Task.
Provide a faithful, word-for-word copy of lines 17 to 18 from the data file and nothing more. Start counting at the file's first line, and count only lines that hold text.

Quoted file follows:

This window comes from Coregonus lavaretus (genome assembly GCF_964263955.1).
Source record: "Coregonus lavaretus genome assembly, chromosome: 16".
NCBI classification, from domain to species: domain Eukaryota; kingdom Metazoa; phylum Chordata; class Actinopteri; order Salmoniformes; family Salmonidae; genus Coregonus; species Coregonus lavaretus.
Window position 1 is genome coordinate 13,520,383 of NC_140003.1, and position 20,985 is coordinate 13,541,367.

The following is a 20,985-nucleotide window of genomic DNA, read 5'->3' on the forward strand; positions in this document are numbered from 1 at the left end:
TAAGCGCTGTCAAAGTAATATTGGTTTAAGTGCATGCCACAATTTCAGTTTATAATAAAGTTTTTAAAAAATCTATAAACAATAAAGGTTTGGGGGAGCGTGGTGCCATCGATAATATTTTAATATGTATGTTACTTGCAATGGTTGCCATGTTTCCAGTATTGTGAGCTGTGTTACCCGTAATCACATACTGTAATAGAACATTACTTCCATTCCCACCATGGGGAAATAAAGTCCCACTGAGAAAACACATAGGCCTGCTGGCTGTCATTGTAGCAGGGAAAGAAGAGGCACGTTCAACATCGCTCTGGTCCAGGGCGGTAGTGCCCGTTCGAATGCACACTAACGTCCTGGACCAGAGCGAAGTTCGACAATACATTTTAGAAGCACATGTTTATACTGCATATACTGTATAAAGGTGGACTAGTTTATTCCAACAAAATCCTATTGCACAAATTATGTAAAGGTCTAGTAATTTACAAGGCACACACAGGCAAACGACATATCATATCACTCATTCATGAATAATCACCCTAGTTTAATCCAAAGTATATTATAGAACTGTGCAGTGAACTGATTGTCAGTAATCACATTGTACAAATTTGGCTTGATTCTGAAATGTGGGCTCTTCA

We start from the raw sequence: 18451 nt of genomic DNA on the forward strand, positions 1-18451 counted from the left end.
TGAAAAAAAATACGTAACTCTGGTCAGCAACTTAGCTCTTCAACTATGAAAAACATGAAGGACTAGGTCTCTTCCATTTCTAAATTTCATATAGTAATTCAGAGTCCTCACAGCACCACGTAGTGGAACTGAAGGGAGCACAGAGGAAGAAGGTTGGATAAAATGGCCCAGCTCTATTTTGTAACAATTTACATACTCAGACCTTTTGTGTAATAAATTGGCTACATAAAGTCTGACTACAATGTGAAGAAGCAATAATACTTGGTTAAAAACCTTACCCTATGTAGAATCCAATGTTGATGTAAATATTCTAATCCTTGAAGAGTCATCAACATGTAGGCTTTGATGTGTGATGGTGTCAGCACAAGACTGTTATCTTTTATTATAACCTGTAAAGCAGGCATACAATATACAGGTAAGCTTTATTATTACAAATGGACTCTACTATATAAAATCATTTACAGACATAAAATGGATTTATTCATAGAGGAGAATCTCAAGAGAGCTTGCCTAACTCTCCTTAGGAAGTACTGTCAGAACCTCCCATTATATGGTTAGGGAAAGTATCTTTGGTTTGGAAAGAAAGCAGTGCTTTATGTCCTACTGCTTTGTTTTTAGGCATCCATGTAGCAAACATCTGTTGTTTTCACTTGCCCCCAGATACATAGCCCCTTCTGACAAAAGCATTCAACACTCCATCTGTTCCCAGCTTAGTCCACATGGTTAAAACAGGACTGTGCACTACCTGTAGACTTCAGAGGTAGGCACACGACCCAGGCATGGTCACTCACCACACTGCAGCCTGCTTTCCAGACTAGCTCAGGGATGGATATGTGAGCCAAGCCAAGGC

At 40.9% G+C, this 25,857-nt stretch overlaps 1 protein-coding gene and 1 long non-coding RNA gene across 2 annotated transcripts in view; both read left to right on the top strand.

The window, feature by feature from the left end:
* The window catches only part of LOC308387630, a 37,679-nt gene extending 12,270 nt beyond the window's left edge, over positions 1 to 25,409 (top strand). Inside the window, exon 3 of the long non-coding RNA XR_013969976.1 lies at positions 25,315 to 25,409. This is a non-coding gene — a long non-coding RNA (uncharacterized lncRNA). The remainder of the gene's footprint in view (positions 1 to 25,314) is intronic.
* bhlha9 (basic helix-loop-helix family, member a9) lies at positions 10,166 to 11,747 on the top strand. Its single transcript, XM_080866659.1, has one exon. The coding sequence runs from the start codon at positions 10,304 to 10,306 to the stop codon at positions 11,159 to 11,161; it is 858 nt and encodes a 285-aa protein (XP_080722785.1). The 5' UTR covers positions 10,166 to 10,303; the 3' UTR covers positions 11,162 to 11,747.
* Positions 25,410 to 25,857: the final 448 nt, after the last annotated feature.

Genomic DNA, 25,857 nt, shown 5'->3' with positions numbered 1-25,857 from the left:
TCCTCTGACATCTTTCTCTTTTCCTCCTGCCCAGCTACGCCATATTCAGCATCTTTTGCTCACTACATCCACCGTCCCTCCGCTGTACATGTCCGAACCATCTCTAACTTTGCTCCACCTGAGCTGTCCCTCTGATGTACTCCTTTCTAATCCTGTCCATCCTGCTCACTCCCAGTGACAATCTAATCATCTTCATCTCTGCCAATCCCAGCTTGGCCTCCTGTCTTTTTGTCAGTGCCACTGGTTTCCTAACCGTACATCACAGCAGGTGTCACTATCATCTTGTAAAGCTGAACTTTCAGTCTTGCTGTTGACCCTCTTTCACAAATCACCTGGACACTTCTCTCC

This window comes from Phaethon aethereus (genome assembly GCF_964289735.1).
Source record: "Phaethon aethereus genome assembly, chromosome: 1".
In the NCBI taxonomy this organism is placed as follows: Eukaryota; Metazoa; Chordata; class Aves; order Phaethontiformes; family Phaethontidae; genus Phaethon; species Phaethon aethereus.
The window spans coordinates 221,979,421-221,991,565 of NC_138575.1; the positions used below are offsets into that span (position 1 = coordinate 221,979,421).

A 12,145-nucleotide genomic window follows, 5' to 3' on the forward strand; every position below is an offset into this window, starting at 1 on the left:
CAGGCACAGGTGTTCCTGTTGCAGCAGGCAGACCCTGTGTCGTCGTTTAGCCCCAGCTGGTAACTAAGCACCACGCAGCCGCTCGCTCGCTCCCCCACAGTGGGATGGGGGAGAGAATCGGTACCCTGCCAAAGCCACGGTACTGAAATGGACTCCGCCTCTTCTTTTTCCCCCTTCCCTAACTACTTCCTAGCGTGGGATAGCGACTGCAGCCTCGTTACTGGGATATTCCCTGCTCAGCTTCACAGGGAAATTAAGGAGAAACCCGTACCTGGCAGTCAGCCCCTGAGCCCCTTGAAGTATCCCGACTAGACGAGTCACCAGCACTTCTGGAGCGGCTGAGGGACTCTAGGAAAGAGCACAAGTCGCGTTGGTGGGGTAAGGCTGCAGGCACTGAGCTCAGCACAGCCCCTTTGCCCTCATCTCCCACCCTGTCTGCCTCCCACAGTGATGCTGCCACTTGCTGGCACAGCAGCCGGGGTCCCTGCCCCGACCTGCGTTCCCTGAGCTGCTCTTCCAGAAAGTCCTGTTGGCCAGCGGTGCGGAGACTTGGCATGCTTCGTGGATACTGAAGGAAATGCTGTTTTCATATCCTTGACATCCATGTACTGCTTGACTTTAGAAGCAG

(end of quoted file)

Source record: "Phaethon aethereus genome assembly, chromosome: 1".
In the NCBI taxonomy this organism is placed as follows: Eukaryota; Metazoa; Chordata; class Aves; order Phaethontiformes; family Phaethontidae; genus Phaethon; species Phaethon aethereus.